"Bridging the gap between experimentation and accessibility" (Rolling Stone), The Comet Is Coming announces the digital release of the group's highly-anticipated mini-album The Afterlife, via Impulse! The Afterlife will serve as a companion piece to the group's breakout album Trust In The Lifeforce Of The Deep Mystery and the lead track "Lifeforce Part II."
"The Afterlife has been a topic of deep consideration and of the keys to spiritual mythology around the world for millennia," claims kinetic keyboardist Danalogue. He continues to state "The two records can be seen as companions, that cannot exist without each other, like day and night, light and dark, creation and destruction. They were made together, at the same time, and have always been intended to be experienced together."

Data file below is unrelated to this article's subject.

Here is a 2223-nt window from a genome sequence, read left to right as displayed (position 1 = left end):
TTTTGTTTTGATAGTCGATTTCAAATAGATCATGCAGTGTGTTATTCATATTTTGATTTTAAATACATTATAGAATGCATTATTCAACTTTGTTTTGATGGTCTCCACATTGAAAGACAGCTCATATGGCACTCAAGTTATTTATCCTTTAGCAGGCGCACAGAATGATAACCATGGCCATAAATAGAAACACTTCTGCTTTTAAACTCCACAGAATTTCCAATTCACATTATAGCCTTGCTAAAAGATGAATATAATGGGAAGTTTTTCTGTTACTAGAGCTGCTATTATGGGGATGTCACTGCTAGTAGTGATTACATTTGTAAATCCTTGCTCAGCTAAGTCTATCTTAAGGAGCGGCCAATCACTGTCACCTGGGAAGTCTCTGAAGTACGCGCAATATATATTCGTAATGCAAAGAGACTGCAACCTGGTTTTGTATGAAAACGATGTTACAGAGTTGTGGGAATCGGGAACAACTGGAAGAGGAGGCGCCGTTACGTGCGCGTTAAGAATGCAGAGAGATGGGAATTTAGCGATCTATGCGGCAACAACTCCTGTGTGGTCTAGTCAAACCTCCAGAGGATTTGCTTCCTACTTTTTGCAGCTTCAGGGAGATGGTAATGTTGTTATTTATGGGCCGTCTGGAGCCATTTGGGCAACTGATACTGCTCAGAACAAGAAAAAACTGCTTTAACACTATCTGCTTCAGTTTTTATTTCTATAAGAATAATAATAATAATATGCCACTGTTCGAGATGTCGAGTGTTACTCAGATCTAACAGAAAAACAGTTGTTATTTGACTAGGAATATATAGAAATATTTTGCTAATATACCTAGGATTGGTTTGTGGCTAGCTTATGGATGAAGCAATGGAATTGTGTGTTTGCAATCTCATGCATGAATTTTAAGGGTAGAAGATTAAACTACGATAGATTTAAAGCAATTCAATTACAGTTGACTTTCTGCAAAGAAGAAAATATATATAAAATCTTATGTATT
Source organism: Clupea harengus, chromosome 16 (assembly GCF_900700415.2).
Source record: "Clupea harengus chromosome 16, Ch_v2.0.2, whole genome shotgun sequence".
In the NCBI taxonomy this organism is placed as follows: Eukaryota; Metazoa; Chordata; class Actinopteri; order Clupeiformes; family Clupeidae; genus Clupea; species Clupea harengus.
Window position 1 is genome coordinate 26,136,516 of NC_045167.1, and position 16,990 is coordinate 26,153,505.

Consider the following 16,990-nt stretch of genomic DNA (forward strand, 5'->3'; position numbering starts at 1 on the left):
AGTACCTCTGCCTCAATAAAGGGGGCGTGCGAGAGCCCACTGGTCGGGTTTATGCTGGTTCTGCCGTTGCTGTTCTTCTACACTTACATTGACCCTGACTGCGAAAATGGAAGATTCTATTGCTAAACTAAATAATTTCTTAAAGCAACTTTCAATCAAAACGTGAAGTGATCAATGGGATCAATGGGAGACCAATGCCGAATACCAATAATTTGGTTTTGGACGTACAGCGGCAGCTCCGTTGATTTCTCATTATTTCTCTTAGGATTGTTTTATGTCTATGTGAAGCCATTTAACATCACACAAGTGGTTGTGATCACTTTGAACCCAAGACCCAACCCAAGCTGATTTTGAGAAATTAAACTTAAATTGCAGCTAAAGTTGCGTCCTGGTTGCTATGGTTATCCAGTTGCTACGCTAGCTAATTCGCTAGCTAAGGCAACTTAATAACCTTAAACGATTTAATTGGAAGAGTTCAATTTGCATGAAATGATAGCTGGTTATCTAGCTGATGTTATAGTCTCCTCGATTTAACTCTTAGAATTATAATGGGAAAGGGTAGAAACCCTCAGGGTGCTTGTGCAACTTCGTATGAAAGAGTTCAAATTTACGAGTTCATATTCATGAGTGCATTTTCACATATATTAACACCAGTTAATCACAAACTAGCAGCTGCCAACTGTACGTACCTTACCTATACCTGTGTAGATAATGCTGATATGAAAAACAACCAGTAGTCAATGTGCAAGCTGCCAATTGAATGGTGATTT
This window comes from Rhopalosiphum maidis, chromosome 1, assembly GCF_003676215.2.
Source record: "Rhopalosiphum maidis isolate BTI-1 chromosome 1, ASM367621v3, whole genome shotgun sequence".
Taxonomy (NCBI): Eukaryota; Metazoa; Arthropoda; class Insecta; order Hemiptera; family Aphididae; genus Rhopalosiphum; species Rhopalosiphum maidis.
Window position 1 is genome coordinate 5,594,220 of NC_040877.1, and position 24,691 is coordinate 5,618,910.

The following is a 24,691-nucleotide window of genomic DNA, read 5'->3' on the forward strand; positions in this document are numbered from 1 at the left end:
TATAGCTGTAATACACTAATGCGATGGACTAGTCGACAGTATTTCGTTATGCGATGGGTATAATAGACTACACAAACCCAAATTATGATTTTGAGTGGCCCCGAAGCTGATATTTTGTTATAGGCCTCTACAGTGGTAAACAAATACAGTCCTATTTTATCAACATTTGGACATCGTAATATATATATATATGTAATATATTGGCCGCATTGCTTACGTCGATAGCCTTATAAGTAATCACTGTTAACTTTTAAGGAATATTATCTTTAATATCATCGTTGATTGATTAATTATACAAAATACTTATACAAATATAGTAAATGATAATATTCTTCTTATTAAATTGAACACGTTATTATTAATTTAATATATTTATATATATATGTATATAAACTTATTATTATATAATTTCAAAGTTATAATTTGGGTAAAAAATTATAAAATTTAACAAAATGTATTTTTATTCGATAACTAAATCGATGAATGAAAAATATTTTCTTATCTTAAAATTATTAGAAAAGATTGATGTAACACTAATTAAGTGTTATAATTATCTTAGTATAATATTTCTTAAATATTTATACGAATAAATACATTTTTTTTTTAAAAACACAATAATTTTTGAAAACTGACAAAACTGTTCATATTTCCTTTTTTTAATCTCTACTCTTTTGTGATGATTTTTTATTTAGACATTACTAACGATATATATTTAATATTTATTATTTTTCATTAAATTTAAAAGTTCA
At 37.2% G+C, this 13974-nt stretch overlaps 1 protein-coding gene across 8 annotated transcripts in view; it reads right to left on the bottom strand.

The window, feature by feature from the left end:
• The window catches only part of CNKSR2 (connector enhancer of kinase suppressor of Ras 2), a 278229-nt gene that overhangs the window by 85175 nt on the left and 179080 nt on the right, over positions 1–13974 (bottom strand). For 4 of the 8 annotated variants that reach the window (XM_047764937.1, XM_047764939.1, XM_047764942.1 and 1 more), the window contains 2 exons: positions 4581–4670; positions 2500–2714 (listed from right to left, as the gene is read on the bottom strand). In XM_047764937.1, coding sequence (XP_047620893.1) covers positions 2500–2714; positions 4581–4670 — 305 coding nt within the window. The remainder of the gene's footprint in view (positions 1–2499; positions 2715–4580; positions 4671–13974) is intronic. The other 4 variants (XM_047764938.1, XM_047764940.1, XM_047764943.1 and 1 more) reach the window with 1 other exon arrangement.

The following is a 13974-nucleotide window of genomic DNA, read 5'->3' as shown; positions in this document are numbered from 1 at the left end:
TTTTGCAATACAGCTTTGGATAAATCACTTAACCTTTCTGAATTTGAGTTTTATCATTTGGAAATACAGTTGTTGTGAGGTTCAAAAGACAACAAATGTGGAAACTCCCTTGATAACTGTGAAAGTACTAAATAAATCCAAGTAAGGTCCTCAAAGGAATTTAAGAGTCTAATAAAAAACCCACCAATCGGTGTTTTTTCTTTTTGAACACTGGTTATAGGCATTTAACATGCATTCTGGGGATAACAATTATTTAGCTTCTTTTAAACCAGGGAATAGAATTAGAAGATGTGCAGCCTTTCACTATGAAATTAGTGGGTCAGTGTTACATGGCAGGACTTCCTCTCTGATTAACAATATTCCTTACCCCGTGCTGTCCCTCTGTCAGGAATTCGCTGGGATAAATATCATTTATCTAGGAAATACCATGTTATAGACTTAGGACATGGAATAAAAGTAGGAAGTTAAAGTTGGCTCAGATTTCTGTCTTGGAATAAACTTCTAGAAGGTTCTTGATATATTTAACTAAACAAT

The Comet Is Comingreleases their Impulse! Debut - Trust In The Lifeforce Of The Deep Mystery US tour starts March 12. Includes; Los Angeles, SXSW, New York, Philadelphia, DC, Big Ears, Bonnaroo
The Comet Is Coming, "an improvisational, intergalactic mash-up" (The Guardian), will release their Impulse! debut, Trust In the Lifeforce Of The Deep Mystery, on March 15. Their first-ever US tour begins in Los Angeles on March 12 and takes them through SXSW, NYC, Philadelphia, DC, Big Ears Festival and finally lands them in Bonnaroo on June 13. The first track from the album, "Summon The Fire," is available today.
The Comet Is Coming, who in 2016 were shortlisted for the Mercury Music Prize, is comprised of King Shabaka (Shabaka Hutchings) on saxophone, Danalogue (Dan Leavers) on keys/synth, and Betamax (Max Hallett) on drums. On this album, Trust In The Lifeforce Of The Deep Mystery, the trio envisage a 21st century take on spiritual jazz that is part Alice Coltrane, part Bladerunner.